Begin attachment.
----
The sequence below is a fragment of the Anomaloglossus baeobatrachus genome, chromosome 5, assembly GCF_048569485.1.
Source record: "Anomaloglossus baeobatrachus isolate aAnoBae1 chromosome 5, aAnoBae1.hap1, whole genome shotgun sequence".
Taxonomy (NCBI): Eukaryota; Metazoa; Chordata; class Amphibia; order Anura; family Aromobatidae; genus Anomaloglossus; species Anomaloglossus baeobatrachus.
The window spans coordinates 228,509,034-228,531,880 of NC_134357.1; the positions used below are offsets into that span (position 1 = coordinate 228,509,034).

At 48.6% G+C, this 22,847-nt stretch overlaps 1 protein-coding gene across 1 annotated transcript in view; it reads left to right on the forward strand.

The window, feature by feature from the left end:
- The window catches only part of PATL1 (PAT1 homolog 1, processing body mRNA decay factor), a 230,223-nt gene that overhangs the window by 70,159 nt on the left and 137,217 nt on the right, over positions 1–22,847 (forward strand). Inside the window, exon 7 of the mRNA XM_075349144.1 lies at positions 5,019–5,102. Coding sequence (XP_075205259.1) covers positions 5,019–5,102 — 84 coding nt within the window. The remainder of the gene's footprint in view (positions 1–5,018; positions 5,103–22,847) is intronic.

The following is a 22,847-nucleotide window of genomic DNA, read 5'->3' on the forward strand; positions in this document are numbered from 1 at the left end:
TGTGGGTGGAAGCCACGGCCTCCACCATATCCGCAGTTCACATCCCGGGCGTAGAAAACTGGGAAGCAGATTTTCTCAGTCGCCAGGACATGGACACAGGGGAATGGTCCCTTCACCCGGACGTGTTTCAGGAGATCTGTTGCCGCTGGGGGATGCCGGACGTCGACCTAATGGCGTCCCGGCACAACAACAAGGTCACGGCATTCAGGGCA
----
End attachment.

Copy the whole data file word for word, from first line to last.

The sequence below is a fragment of the Anomaloglossus baeobatrachus genome, chromosome 5, assembly GCF_048569485.1.
Source record: "Anomaloglossus baeobatrachus isolate aAnoBae1 chromosome 5, aAnoBae1.hap1, whole genome shotgun sequence".
Taxonomy (NCBI): Eukaryota; Metazoa; Chordata; class Amphibia; order Anura; family Aromobatidae; genus Anomaloglossus; species Anomaloglossus baeobatrachus.
The window spans coordinates 228,509,034-228,531,880 of NC_134357.1; the positions used below are offsets into that span (position 1 = coordinate 228,509,034).

At 48.6% G+C, this 22,847-nt stretch overlaps 1 protein-coding gene across 1 annotated transcript in view; it reads left to right on the forward strand.

The window, feature by feature from the left end:
- The window catches only part of PATL1 (PAT1 homolog 1, processing body mRNA decay factor), a 230,223-nt gene that overhangs the window by 70,159 nt on the left and 137,217 nt on the right, over positions 1–22,847 (forward strand). Inside the window, exon 7 of the mRNA XM_075349144.1 lies at positions 5,019–5,102. Coding sequence (XP_075205259.1) covers positions 5,019–5,102 — 84 coding nt within the window. The remainder of the gene's footprint in view (positions 1–5,018; positions 5,103–22,847) is intronic.

The following is a 22,847-nucleotide window of genomic DNA, read 5'->3' on the forward strand; positions in this document are numbered from 1 at the left end:
TGTGGGTGGAAGCCACGGCCTCCACCATATCCGCAGTTCACATCCCGGGCGTAGAAAACTGGGAAGCAGATTTTCTCAGTCGCCAGGACATGGACACAGGGGAATGGTCCCTTCACCCGGACGTGTTTCAGGAGATCTGTTGCCGCTGGGGGATGCCGGACGTCGACCTAATGGCGTCCCGGCACAACAACAAGGTCACGGCATTCAGGGCA